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[] U.S. government to get cybersecurity chief,

U.S. government to get cybersecurity chief

By Ted Bridis
May 25, 2003

WASHINGTON (AP) -- The Bush administration plans to appoint a new
cybersecurity chief for the government inside the Homeland Security
Department, replacing a position once held by a special adviser to the
president. Industry leaders worry the new post won't be powerful

The move reflects an effort to appease frustrated technology
executives over what they consider a lack of White House attention to
hackers, cyberterror and other Internet threats. Officials have
outlined their intentions privately in recent weeks to lawmakers,
technology executives and lobbyists.

The new position, expected to be announced formally within two weeks,
is drawing early criticism over its placement deep inside the agency's
organizational chart. The nation's new cyberchief will be at least
three steps beneath Homeland Security Secretary Tom Ridge.

In Washington, where a bureaucrat's authority and budget depend
largely on proximity to power, some experts fear that could be a
serious handicap.

"It won't work. It's not a senior enough position," said Richard
Clarke, Bush's top cyberspace adviser until he retired this year after
nearly three decades with the government. Clarke's deputy, Howard
Schmidt, resigned last month and accepted a job as chief information
security officer for eBay Inc.

"While it's not optimal having someone technically that low in the
pecking order, it's much better than the current situation," said
Harris Miller, head of the Information Technology Association of
America, a leading industry trade group. He said success at that level
of Washington's bureaucracy is "not mission impossible, it's just a
difficult mission."

The plan is consistent with Ridge's unease over elevating
cyberconcerns above the security of airports, buildings, bridges and
pipelines. The agency currently lumps both those issues under its
Information Analysis and Infrastructure Protection unit, one of four
directorates in Homeland Security.

"It's pretty difficult for many businesses and many economic assets in
this country to segregate the cyber side from the physical side
because how that company operates, how that community operates, is
interdependent," Ridge told lawmakers at a hearing this week.

The new cyberchief also will be responsible for carrying out the
dozens of recommendations in the administration's "National Strategy
to Secure Cyberspace," a set of proposals put together under Clarke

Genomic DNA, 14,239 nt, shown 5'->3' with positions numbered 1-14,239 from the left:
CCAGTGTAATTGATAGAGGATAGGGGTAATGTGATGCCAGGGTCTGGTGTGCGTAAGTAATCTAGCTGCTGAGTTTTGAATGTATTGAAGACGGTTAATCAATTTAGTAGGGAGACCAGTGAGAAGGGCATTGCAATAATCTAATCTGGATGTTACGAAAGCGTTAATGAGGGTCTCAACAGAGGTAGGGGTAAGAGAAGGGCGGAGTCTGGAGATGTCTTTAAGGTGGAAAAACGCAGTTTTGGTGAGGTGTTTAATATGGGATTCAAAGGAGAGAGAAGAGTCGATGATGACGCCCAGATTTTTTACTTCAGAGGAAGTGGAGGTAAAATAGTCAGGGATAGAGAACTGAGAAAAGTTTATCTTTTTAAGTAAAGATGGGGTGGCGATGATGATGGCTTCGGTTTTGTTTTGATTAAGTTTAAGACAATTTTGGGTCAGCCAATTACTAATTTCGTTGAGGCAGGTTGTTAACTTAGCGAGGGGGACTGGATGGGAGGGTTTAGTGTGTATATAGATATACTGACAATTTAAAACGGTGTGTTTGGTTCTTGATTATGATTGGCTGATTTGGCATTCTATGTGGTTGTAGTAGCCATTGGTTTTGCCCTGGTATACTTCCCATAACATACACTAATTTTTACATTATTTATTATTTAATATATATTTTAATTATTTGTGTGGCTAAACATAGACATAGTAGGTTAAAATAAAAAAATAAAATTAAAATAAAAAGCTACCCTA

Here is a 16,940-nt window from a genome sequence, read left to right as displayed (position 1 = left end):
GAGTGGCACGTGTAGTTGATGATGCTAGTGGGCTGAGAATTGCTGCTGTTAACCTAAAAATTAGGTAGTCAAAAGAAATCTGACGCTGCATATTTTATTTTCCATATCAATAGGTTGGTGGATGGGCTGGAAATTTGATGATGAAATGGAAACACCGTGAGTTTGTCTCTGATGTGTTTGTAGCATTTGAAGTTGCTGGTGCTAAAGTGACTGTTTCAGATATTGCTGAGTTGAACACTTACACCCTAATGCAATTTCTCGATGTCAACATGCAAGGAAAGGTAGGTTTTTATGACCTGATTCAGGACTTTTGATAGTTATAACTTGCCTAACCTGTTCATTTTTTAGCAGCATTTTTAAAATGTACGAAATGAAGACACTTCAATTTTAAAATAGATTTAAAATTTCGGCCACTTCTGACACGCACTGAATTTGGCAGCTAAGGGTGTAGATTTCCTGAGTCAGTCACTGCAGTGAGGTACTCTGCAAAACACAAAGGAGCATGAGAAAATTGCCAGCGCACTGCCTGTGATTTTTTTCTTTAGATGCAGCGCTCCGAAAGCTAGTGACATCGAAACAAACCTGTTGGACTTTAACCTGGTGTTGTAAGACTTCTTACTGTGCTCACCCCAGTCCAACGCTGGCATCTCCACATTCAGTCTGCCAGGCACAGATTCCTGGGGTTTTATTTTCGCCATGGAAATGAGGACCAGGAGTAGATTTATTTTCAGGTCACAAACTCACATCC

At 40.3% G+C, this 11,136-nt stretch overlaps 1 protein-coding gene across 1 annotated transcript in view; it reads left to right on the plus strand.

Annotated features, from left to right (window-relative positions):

just before his departure.

That plan, completed in February, is drawing criticism because it
emphasizes voluntary measures to improve computer security for home
users, corporations, universities and government agencies.

"I don't think we have a plan," said Rep. Zoe Lofgren of California,
the senior Democrat on the Homeland Security subcommittee on
cybersecurity. "If we just take a look at that strategy, we're not
going to end up with the solutions we need. There's a sense among the
committee that there needs to be a little more meat."

The government privately acknowledges many of those criticisms. In a
previously undisclosed internal memorandum to Commerce Secretary Don
Evans, the head of the agency's Bureau of Industry and Security
described complaints from technology executives after meeting with
them in September in California.

The executives felt the government's plan was "not sufficiently strong
because many of the key recommendations had been `watered down' and
were not `mandatory,"' Undersecretary Kenneth Juster wrote. His
organization at the time included the U.S. Critical Infrastructure
Assurance Office, which has moved to Homeland Security. The Associated
Press obtained a copy of Juster's memo under the Freedom of
Information Act.

Officials are still looking for candidates for the new position, which
will be announced within the next two weeks. Clarke, now a private
consultant, cautioned that the administration will have a difficult
time convincing a prestigious cybersecurity expert to take the job.  
Some others predicted that won't be a problem.

"Most folks if asked to do this would jump at the opportunity," said
Sunil Misra, chief security adviser at Unisys Corp.

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